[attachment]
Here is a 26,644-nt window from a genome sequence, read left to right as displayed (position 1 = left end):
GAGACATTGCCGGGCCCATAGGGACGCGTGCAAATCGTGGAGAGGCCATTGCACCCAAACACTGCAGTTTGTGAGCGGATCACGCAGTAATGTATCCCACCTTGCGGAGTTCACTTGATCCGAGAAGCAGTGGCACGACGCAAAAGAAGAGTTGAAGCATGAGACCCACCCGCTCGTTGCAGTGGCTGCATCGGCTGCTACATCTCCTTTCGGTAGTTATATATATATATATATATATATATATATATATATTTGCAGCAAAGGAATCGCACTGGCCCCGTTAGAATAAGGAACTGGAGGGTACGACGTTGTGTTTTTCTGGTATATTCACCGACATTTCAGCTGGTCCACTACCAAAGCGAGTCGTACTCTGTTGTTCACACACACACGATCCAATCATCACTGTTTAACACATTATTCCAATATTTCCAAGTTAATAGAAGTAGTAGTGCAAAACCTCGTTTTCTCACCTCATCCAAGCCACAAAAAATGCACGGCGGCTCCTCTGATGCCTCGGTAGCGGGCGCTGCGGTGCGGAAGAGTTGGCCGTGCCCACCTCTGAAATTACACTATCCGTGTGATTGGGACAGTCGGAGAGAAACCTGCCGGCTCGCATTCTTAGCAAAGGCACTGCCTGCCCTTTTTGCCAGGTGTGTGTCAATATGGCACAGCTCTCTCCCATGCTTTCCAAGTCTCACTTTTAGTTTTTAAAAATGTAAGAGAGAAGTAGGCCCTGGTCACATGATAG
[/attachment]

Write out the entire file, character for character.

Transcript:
Here is a 26,644-nt window from a genome sequence, read left to right as displayed (position 1 = left end):
GAGACATTGCCGGGCCCATAGGGACGCGTGCAAATCGTGGAGAGGCCATTGCACCCAAACACTGCAGTTTGTGAGCGGATCACGCAGTAATGTATCCCACCTTGCGGAGTTCACTTGATCCGAGAAGCAGTGGCACGACGCAAAAGAAGAGTTGAAGCATGAGACCCACCCGCTCGTTGCAGTGGCTGCATCGGCTGCTACATCTCCTTTCGGTAGTTATATATATATATATATATATATATATATATATATTTGCAGCAAAGGAATCGCACTGGCCCCGTTAGAATAAGGAACTGGAGGGTACGACGTTGTGTTTTTCTGGTATATTCACCGACATTTCAGCTGGTCCACTACCAAAGCGAGTCGTACTCTGTTGTTCACACACACACGATCCAATCATCACTGTTTAACACATTATTCCAATATTTCCAAGTTAATAGAAGTAGTAGTGCAAAACCTCGTTTTCTCACCTCATCCAAGCCACAAAAAATGCACGGCGGCTCCTCTGATGCCTCGGTAGCGGGCGCTGCGGTGCGGAAGAGTTGGCCGTGCCCACCTCTGAAATTACACTATCCGTGTGATTGGGACAGTCGGAGAGAAACCTGCCGGCTCGCATTCTTAGCAAAGGCACTGCCTGCCCTTTTTGCCAGGTGTGTGTCAATATGGCACAGCTCTCTCCCATGCTTTCCAAGTCTCACTTTTAGTTTTTAAAAATGTAAGAGAGAAGTAGGCCCTGGTCACATGATAG